Why US airlines are interested in one of the world’s most troubled economic hotspots

A potential readymade Latin American network.
A potential readymade Latin American network.
Image: Reuters/Daniel Munoz
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Two of the largest US airlines are setting their sights on one the world’s weakest economic areas: Latin America. Delta and United are both considering bids for one of the region’s largest carriers, Avianca, according to a Wall Street Journal report (paywall).

At first glance, this doesn’t make too much sense. Latin America as a whole has been routed by a fall in commodities prices. The International Monetary Fund expects the region’s economy to contract 0.5% this year, compared with a global growth forecast of 3.2%. That’s been denting airlines’ profits, too.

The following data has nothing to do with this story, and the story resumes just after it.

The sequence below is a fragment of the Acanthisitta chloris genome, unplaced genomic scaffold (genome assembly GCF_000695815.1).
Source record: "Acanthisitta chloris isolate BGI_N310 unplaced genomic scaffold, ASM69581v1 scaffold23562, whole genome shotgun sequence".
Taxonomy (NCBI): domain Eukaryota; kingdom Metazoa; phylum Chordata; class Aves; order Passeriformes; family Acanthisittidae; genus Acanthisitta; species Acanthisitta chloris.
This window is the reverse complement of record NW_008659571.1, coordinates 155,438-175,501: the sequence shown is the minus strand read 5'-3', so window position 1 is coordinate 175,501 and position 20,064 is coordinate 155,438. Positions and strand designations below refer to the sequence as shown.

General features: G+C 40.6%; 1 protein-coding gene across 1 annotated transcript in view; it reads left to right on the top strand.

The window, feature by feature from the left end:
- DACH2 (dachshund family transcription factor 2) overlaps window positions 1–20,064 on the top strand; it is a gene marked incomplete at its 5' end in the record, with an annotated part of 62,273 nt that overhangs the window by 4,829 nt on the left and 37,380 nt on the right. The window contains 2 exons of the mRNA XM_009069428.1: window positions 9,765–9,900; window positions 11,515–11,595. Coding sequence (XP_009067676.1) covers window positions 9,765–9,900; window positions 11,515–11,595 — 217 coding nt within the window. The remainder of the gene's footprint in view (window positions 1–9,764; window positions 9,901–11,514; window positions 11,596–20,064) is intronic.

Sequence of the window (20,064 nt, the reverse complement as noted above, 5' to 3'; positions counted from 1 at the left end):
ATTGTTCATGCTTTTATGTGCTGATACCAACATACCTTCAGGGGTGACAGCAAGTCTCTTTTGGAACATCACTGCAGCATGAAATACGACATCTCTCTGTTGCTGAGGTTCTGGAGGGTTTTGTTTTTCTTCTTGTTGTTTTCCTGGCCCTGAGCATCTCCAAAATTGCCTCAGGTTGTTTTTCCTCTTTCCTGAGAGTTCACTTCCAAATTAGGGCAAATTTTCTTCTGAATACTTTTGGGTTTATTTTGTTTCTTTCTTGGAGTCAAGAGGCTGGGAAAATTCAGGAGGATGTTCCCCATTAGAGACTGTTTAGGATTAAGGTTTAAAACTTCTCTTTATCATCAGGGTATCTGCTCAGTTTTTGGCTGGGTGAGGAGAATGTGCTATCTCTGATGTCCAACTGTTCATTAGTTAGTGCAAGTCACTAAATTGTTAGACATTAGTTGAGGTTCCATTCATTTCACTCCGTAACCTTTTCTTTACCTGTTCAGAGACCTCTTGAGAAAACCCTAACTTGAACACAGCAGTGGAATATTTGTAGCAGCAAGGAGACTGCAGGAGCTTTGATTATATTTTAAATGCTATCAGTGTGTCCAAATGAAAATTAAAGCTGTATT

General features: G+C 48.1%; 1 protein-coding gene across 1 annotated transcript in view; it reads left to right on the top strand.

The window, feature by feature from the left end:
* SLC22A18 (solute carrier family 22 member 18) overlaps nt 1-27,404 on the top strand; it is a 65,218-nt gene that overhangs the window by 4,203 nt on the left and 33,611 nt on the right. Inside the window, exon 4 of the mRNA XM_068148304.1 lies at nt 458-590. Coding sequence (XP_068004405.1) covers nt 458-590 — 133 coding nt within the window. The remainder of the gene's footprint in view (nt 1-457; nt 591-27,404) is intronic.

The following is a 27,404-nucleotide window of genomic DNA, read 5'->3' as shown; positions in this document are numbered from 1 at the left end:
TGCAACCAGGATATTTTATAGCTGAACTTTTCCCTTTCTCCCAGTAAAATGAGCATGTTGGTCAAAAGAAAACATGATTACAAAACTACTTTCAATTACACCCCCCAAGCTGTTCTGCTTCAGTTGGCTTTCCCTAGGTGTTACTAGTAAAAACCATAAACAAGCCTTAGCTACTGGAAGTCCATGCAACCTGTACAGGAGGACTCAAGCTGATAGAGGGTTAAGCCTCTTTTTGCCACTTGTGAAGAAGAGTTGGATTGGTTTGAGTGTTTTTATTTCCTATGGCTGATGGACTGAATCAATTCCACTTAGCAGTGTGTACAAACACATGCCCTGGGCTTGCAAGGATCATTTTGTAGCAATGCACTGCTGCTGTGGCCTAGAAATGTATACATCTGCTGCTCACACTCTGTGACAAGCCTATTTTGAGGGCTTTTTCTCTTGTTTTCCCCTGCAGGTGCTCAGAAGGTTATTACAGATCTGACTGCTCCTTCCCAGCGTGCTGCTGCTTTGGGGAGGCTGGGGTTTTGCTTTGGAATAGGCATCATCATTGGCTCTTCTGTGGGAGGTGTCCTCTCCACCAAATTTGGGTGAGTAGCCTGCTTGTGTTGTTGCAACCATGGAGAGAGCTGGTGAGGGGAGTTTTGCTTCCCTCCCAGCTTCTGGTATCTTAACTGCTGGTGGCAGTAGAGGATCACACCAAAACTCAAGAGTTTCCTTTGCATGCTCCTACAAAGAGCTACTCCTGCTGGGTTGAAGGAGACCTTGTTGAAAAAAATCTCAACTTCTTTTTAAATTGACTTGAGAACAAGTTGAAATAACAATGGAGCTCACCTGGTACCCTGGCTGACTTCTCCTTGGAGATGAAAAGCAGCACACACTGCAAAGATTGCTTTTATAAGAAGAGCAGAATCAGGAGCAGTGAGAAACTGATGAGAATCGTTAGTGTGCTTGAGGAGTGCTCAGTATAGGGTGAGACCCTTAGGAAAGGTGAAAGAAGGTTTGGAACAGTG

Latin American airlines’ per-passenger profit was minus $5.54, the second-lowest of all regions after Africa, according to the International Air Transport Association (pdf). And that’s even after a wave of consolidation among Latin American carriers—Brazilian airline TAM combined with Chile’s LAN in 2012 to form LATAM, and Avianca itself merged with Grupo Taca in 2010.

But look in the fine print, and Avianca is not too bad of a target.

The airline has an extensive network in Colombia with 24 destinations, and throughout Peru and Central America, where economic growth is outpacing the region. This could give either United or Delta a prime foothold some of the most promising corners of the Latin America. (Latin America’s economic weakness is largely centered on Venezuela and Brazil. Avianca operates just three flights to Brazil and two to Venezuela out of its many dozens of journeys in and out of the region.)

As US carriers battle for growth at home after a decade of losses (paywall), a look to the south might be a good bet—if they choose their destinations carefully.